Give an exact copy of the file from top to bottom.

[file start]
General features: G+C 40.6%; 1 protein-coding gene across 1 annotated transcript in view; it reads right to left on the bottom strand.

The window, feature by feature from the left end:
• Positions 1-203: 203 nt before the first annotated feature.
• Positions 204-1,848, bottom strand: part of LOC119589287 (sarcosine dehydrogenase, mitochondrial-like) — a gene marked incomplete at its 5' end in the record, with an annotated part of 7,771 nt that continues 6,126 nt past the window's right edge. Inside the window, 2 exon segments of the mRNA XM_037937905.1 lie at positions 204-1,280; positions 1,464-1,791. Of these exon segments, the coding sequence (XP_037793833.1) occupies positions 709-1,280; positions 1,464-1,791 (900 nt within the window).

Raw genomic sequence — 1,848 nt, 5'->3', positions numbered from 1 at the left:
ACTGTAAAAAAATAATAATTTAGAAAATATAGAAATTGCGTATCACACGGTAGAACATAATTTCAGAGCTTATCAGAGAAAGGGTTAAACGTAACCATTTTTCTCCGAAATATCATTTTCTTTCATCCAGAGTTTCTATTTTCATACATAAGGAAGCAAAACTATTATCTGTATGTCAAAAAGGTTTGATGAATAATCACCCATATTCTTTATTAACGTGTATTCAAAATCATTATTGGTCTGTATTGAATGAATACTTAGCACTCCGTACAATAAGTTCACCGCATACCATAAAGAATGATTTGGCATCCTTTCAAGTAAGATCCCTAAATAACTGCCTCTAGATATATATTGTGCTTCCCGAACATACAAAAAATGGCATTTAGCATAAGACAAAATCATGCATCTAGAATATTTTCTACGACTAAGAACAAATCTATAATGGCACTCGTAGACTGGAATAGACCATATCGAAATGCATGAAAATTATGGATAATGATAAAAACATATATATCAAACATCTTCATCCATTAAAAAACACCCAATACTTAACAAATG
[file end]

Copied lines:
General features: G+C 40.6%; 1 protein-coding gene across 1 annotated transcript in view; it reads right to left on the bottom strand.

The window, feature by feature from the left end:
• Positions 1-203: 203 nt before the first annotated feature.
• Positions 204-1,848, bottom strand: part of LOC119589287 (sarcosine dehydrogenase, mitochondrial-like) — a gene marked incomplete at its 5' end in the record, with an annotated part of 7,771 nt that continues 6,126 nt past the window's right edge. Inside the window, 2 exon segments of the mRNA XM_037937905.1 lie at positions 204-1,280; positions 1,464-1,791. Of these exon segments, the coding sequence (XP_037793833.1) occupies positions 709-1,280; positions 1,464-1,791 (900 nt within the window).

Raw genomic sequence — 1,848 nt, 5'->3', positions numbered from 1 at the left:
ACTGTAAAAAAATAATAATTTAGAAAATATAGAAATTGCGTATCACACGGTAGAACATAATTTCAGAGCTTATCAGAGAAAGGGTTAAACGTAACCATTTTTCTCCGAAATATCATTTTCTTTCATCCAGAGTTTCTATTTTCATACATAAGGAAGCAAAACTATTATCTGTATGTCAAAAAGGTTTGATGAATAATCACCCATATTCTTTATTAACGTGTATTCAAAATCATTATTGGTCTGTATTGAATGAATACTTAGCACTCCGTACAATAAGTTCACCGCATACCATAAAGAATGATTTGGCATCCTTTCAAGTAAGATCCCTAAATAACTGCCTCTAGATATATATTGTGCTTCCCGAACATACAAAAAATGGCATTTAGCATAAGACAAAATCATGCATCTAGAATATTTTCTACGACTAAGAACAAATCTATAATGGCACTCGTAGACTGGAATAGACCATATCGAAATGCATGAAAATTATGGATAATGATAAAAACATATATATCAAACATCTTCATCCATTAAAAAACACCCAATACTTAACAAATG